Have you ever used software to duplicate a CD and it asked you if you wanted to apply pre-emphasis? If so, maybe you were as baffled as I was the first time I encountered the term.
So what is pre-emphasis? To understand the concept, we need to go back to the early days of talking movies. I'm sure you have watched an old-time movie and heard the annoying crackling in the background of the soundtrack. The sound on a movie soundtrack consists of a strip through which light is projected, with the varying amount amount of light being converted into sound. As a film was played over and over, the sound track would accumulate dust, dirt, and scratches that audibly affected the sound—the aforementioned crackling.
Engineers decided something needed to be done to correct the problem. So they began recording soundtracks while emphasizing the upper frequencies, those most affected by the dust and scratches. Upon playback, they decreased the same frequencies by an equal amount, which lowered the response back to normal, but also decreased the amount of noise. The entire process was called emphasis. The process of boosting the high frequencies during recording is called pre-emphasis and the decoding process is called de-emphasis.
In 1938, they standardized the process by using a standardized equalization curve called the Academy curve, named after the Academy of Motion Picture Arts and Sciences (AMPAS). A complimentary curve is applied during playback to restore the frequency response to normal. In the 1970s, the Academy curve was replaced with an updated version called the X-curve. Of course, today most motion picture sound is digital and requires no noise reduction system.
The same process was later used on LP records. Dust and scratches accumulated in the grooves, which led to pops and noise. So they boosted the highs during recording so that the noise could be decreased. However, they also had another problem with the lows. A big heavy bass beat on a record would sometimes cause the stylus (needle) to jump completely out of the groove. To correct this problem, they decreased the bass frequencies during recording. This process was standardized with the RIAA curve (named for the Record Industries Association of America) shown above right. As you can see the diagram shows the curve used during recording (pre-emphasis) and the one used during playback (de-emphasis) which results in a normal response curve.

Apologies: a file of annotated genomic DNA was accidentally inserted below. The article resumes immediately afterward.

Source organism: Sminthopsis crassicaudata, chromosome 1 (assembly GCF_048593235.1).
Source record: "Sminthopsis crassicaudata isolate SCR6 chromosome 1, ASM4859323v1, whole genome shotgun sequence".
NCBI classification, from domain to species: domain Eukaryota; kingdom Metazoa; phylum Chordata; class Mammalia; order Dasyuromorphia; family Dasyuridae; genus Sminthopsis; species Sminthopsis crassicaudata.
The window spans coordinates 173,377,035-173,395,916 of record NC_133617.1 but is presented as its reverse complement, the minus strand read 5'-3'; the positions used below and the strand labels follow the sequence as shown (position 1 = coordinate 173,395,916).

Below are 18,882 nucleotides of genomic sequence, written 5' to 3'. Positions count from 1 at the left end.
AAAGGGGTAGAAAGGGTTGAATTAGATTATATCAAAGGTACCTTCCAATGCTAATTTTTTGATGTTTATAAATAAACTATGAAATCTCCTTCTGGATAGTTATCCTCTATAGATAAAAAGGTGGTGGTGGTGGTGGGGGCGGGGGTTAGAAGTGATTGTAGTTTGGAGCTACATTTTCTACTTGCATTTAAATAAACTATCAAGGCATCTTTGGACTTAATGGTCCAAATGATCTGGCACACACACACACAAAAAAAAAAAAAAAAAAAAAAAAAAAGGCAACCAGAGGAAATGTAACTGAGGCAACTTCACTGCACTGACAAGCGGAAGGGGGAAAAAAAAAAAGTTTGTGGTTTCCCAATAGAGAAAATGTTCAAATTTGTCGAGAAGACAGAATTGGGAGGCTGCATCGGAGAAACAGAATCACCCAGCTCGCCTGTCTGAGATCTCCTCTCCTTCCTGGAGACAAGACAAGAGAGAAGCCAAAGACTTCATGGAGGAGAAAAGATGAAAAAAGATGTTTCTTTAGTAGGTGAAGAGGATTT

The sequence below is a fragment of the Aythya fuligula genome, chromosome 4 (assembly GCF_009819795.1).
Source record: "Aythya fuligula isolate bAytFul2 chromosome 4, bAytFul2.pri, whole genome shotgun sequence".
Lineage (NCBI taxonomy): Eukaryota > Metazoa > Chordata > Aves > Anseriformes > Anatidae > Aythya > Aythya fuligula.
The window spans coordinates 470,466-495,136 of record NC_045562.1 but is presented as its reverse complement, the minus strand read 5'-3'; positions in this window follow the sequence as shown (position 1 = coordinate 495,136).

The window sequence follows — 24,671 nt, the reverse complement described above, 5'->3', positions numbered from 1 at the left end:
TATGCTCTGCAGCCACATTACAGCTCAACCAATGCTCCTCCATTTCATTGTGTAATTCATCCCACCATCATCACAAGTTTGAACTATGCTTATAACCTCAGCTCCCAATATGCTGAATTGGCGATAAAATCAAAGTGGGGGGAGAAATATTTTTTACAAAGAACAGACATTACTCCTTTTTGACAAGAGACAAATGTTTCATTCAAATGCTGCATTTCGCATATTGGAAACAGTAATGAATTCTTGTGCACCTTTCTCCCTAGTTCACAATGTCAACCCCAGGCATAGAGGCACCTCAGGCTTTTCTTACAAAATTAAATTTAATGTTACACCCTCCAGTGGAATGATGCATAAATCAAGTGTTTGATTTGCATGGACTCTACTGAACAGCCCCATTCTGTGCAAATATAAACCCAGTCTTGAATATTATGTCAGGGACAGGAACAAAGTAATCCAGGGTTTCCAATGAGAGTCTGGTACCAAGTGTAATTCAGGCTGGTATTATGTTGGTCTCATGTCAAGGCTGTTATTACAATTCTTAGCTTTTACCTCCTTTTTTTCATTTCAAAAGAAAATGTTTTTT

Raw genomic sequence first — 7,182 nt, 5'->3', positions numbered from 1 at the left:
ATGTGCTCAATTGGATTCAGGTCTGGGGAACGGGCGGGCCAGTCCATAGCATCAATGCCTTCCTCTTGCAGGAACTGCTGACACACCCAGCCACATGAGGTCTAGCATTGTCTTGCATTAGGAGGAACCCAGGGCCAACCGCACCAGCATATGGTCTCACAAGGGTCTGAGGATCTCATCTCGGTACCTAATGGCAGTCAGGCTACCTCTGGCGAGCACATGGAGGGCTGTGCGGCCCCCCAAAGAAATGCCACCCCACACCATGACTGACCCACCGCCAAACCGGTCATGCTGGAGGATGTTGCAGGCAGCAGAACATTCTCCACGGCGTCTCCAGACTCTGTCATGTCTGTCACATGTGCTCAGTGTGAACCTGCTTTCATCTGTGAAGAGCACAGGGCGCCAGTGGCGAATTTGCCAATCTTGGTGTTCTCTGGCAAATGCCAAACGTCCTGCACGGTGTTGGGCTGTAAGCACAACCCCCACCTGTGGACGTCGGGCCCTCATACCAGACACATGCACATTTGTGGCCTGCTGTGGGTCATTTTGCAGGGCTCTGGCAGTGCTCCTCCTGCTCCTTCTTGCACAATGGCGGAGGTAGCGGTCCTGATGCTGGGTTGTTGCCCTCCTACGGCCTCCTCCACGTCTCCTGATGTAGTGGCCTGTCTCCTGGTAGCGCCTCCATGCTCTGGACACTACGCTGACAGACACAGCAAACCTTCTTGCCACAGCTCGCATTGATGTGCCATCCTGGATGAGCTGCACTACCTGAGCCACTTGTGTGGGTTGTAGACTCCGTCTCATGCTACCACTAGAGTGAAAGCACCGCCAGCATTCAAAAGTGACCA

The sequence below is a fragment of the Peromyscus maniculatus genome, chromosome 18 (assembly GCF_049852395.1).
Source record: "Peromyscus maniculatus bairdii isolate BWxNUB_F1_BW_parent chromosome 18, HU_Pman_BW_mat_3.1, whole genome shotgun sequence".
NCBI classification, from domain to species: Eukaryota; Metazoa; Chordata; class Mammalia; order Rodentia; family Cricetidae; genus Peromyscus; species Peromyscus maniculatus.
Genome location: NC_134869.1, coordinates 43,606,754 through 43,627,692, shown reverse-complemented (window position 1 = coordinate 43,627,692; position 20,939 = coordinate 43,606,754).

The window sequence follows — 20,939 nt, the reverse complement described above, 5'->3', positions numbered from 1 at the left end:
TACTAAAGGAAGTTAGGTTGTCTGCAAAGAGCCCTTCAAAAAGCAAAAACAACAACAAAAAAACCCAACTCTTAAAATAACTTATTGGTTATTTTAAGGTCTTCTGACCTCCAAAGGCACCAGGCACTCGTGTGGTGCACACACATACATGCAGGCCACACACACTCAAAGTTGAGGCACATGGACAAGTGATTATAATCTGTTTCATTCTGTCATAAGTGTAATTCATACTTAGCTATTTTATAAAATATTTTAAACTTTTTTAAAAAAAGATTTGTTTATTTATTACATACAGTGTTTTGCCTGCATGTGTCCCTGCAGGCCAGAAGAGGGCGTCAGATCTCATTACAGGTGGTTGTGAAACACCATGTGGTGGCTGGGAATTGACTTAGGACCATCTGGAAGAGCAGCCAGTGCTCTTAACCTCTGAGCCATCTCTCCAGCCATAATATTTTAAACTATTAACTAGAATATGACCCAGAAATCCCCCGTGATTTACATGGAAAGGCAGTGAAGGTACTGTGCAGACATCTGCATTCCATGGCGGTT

A similar process was later used on professional tape recorders. Because magnetic recording tape has an inherent hiss, they boosted the high frequencies during recording and de-emphasized them during playback, greatly reducing the hiss problem. In the US, the NAB curve is used for this process. However, in England and most of Europe, they use either the CCIR or IEC curve. Slightly different equalizations that accomplish the same task.
So why would you use pre-emphasis while duplicating a CD? No reason I can think of.
Some musicians feel that recording "live" in the studio enhances spontaneity. However, how much spontaneity is left after take 5 or 6? I have seen some wonderful performances turned in by vocalists singing over well-crafted overdubbed backing tracks. Overdubbing gives you the flexibility to make some great and very creative music.
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For most people Christmas is the farthest thing from their minds in June, but if you are thinking about doing a Christmas album this year, now is the time to get into the studio. So gather up those Christmas songs you've been thinking about recording for years and call us for an appointment. By the way, let me be the first to wish you a Merry Christmas.
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